Who We Are
The Alliance for Safe Biologic Medicines is an organization of patients, physicians, pharmacists, biotechnology companies that develop innovative and biosimilar medicines and others, who are working together to ensure that patient safety is at the forefront of the biosimilars policy discussion. It is the mission of the Alliance to serve as an authoritative resource center of information for the public, medical community, the FDA and other state and federal policymakers during the implementation of the biosimilars approval pathway and beyond.
Biologics are advanced prescription drugs to treat cancer, rheumatoid arthritis and other debilitating diseases. In November 2010 the Food and Drug Administration began consultation with patient groups, physicians and industry on how to approve the first copies of these drugs, known as follow-on biologics or biosimilars. As the FDA moves forward in implementing this pathway, the Alliance for Safe Biologic Medicines will work to ensure patient safety remains the priority.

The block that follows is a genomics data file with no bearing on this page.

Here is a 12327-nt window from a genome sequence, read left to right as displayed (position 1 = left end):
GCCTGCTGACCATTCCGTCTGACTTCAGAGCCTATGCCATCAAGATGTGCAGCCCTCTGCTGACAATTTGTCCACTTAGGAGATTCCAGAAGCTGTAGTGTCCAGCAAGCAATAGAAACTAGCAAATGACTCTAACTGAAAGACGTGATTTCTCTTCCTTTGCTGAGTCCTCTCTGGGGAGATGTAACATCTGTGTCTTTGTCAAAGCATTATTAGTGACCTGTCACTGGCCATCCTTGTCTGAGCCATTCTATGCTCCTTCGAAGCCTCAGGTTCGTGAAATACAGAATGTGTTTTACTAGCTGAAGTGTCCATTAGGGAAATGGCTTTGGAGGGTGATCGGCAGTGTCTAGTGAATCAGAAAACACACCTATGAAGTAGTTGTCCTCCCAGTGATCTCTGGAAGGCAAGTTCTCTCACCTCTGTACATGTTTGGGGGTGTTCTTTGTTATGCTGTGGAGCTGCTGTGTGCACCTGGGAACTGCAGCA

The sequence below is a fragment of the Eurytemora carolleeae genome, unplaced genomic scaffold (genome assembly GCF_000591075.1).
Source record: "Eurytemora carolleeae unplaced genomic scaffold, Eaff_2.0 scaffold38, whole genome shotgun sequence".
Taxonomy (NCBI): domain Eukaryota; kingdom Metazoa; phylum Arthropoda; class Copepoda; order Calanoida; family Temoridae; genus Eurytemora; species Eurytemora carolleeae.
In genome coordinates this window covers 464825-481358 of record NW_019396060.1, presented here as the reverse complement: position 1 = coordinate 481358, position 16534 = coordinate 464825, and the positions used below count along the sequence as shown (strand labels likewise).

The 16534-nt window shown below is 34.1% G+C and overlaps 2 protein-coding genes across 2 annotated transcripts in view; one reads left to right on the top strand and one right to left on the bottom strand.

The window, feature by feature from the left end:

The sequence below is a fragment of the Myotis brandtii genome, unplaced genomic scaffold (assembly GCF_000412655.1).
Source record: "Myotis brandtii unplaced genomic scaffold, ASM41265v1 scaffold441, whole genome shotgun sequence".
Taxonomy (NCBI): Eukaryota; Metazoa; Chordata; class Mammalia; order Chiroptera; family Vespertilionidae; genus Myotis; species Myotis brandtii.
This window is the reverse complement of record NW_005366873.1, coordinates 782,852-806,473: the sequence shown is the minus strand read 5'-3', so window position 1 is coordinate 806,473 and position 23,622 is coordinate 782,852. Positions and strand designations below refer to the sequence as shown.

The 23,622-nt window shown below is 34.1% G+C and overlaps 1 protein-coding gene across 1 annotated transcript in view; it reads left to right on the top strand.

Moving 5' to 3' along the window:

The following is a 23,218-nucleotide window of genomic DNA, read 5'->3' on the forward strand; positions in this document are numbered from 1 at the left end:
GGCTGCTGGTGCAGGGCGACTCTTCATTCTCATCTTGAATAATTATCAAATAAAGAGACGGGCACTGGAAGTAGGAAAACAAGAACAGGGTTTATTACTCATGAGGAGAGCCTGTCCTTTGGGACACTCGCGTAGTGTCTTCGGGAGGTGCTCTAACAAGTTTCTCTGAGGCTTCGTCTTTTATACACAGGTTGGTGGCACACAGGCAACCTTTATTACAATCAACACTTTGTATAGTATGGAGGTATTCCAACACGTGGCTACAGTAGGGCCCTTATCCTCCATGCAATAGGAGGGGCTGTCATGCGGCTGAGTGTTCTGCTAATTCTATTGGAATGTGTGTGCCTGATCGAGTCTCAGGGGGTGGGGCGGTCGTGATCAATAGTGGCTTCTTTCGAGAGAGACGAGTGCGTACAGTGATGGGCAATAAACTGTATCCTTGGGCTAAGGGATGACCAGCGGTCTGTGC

|ASBM Submits Comments on Health Canada’s Biosimilar Handbook for HCPs
On April 29th, ASBM submitted comments to Health Canada as part of a stakeholder consultation on its draft Handbook for healthcare professionals on biosimilar biologic drugs. ASBM’s comments focused on the Handbook’s mixed messaging surrounding biosimilar equivalence and switching, including language which implies inaccurately that Canada’s policies are consistent with those of regulators in US and Europe. From the comments:
In fact, many of the automatic- and forced-substitution policies increasingly being implemented in Canada stand in stark contrast to the substitution practices in Europe and the United States.